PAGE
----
Monday, July 09, 2007

Virgil Thomson: almost experimental?

Of the mid-century mainstream American composers, Virgil Thomson is the one whose music was the most consistently provocative and to a large extent, the provocation remains, in all senses of the word. Thomson's reputation now is largely based on his work as a critic, and his reputation as a critic was justified: he was always a fun read, chatty, opinionated, clear, but also fond of leaving his most biting judgments between the lines. His two scores to films by Pare Lorenz are fine and have a captive audience in 11th graders learning about the depression in US History classes. His three operas jostle among one another to surface every couple of years, but only Four Saints in Three Acts has ever got the production it ought to have, and even that has faded from living memory. From time to time, one of the pieces will emerge -- most recently it was the 3rd Symphony, a sweet and crazy piece -- and once again, we kick ourselves for having forgotten Mr. T..

Thomson was a unique bridging figure between his establishment contemporaries (Copland, Sessions, Harris, Piston et al) and the more experimental composers (in particular Cowell, Cage, Harrison (with the group of whom he even joined in co-composing a set of "exquisite corpse"-modeled pieces)). But he never exactly fit into either grouping -- although a Harvard man and a student of Boulanger, he was a mid-westerner, and never lost the ability to speak or write in the plain and direct tone of Kansas. A musical Francophile, he was perhaps the first American devotee of Satie but the references in his music were always to middle America, and not approached -- as in the case of Copland, one may well argue -- as material to appropriate, but rather -- like Ives -- as ones own material, with no license required for its use. His connection to Gertrude Stein was a connection to another, earlier avant garde, and also to a uniquely American talent curiously displaced in Paris; Thomson came by his identification with Stein's words honestly and set them entirely in that spirit: loving them, but never bothered by the irrelevant act of pretending to understand them.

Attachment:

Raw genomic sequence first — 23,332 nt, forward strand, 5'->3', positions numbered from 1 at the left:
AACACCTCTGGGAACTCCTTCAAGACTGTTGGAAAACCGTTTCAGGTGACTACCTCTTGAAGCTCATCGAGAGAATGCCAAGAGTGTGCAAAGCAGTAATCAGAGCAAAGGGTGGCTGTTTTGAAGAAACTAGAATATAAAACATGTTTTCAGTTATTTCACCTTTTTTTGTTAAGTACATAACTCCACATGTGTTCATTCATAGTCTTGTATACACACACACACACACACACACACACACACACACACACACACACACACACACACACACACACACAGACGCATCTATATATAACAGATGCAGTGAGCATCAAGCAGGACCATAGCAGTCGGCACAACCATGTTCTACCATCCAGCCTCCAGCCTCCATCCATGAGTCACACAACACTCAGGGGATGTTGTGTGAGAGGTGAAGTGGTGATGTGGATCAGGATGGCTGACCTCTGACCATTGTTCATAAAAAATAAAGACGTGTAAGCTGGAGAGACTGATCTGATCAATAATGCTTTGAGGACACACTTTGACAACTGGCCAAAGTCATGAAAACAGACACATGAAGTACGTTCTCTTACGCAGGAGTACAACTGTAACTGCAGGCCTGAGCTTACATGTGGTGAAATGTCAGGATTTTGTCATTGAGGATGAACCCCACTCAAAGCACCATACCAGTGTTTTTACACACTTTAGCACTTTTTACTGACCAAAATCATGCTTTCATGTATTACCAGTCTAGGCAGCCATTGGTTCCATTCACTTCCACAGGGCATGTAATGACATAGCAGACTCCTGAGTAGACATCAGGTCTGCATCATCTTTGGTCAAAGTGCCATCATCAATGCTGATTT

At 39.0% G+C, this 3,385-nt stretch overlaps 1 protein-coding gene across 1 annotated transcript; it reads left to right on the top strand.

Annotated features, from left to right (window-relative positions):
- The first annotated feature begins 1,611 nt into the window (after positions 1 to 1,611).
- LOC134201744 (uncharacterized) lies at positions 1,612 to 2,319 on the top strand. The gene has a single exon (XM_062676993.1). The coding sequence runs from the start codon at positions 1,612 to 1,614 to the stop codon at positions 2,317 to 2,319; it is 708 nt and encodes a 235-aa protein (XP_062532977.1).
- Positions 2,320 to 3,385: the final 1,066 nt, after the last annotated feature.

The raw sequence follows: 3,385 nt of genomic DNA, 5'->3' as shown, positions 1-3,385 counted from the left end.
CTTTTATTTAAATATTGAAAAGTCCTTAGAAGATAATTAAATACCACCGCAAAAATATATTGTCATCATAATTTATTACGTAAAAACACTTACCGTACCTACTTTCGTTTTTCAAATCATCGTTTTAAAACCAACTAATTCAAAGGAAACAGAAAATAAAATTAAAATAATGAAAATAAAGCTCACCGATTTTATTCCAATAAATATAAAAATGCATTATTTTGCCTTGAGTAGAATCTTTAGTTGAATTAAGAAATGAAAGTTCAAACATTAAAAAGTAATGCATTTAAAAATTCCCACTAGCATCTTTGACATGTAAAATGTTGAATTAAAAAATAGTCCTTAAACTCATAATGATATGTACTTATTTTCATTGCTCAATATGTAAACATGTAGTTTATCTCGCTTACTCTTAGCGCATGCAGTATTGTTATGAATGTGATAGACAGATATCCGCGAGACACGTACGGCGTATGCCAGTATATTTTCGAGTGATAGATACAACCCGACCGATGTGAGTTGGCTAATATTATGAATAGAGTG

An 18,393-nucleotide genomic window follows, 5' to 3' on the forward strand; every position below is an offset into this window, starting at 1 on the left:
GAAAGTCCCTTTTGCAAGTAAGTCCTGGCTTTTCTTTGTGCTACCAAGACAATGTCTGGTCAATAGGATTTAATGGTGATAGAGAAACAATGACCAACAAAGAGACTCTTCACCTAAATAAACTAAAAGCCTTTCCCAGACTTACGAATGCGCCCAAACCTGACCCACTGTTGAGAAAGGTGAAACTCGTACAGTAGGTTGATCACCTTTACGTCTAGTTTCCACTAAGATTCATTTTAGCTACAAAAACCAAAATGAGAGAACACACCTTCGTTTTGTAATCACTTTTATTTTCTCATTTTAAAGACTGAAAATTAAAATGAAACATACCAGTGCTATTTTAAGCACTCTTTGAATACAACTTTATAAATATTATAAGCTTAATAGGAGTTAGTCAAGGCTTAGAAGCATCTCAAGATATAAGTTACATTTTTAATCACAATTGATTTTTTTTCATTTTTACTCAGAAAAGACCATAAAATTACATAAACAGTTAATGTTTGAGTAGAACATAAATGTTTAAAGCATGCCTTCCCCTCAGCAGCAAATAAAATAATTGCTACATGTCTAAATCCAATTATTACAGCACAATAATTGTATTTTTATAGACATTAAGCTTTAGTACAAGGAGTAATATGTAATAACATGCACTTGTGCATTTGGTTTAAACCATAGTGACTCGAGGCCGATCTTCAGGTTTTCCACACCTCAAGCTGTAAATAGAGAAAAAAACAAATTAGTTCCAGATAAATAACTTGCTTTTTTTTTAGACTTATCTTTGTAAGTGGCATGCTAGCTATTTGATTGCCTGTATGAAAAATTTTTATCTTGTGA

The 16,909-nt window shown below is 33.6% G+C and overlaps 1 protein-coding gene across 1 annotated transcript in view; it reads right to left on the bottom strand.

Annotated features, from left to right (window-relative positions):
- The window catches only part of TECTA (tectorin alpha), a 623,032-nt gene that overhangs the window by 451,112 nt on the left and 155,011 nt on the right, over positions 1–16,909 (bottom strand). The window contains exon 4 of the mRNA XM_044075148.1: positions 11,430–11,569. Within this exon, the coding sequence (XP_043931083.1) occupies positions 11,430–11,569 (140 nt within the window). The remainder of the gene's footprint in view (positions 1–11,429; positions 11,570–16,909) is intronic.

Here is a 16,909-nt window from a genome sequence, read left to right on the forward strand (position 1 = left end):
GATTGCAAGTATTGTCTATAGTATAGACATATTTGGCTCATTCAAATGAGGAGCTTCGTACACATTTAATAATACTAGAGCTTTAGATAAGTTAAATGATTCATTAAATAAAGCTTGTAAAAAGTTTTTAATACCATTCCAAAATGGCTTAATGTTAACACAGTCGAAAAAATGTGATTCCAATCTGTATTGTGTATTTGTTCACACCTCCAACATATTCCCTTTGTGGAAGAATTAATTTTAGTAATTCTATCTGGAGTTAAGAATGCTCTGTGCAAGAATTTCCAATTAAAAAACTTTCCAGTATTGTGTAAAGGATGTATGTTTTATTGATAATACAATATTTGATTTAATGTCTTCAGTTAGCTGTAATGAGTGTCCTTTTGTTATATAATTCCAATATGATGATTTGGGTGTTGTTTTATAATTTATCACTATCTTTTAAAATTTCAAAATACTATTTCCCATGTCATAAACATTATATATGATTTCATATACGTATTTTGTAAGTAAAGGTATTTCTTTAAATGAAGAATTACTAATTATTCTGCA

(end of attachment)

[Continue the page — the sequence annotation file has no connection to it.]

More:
I am particularly fond of a style of writing about music, and implicitly, a style of music theory, that connects Thomson to Harrison and Cage and back to Cowell and Seeger. It is a descriptive style, focused on the materials, and the task in writing is close to that of composing: trying to clarify relationships among materials, without attempting to attach meanings or values to those relationships. This closeness to composition is important because it is basically an experimental attitude, more in the constructive, "what if" mode than in a platonic mode, dictating from inspiration the reflected sound-image of a musical ideal, or a formalist mode, in which the task is to best use the musical surface to project an abstract underlying structure. (The analogy I've made here to the foundations of mathematics is naive, but honest).

Thomson gets closest to the experimental aesthetic in pieces like the early Stein song Susie Asado, with a small set of accompaniment figures applied almost randomly (Thomson frequently used accompaniment figures that became displaced from their melodies -- like the triple metre oom pah pah at the opening of Four Saints in Three Acts), the polytonality of the Sonata de Chiesa, or the Missa pro defunctis, in which sections are based upon a single harmonic idea -- parallel major triads; b5 triads (which are ambiguously heard as inversions of a dominant seventh or subsets of a wholetone scale), parallel major seconds with frequently crossed voices, or an imitation of organ mixtures through massively parallel harmonization. But as experimental as they may get, Thomson seldom risks not making capital-M Music, and when his pieces fall apart, it's not often a falling-apart that creates its own interest. The greater number of his many Portraits -- composed to sitting models: rich, famous, and other objects of his affections -- disappoint, in that judged as Music, they tend not to flow as music, while judged as experiments, they tend to flow too much. Virgil Thomson: almost experimental.

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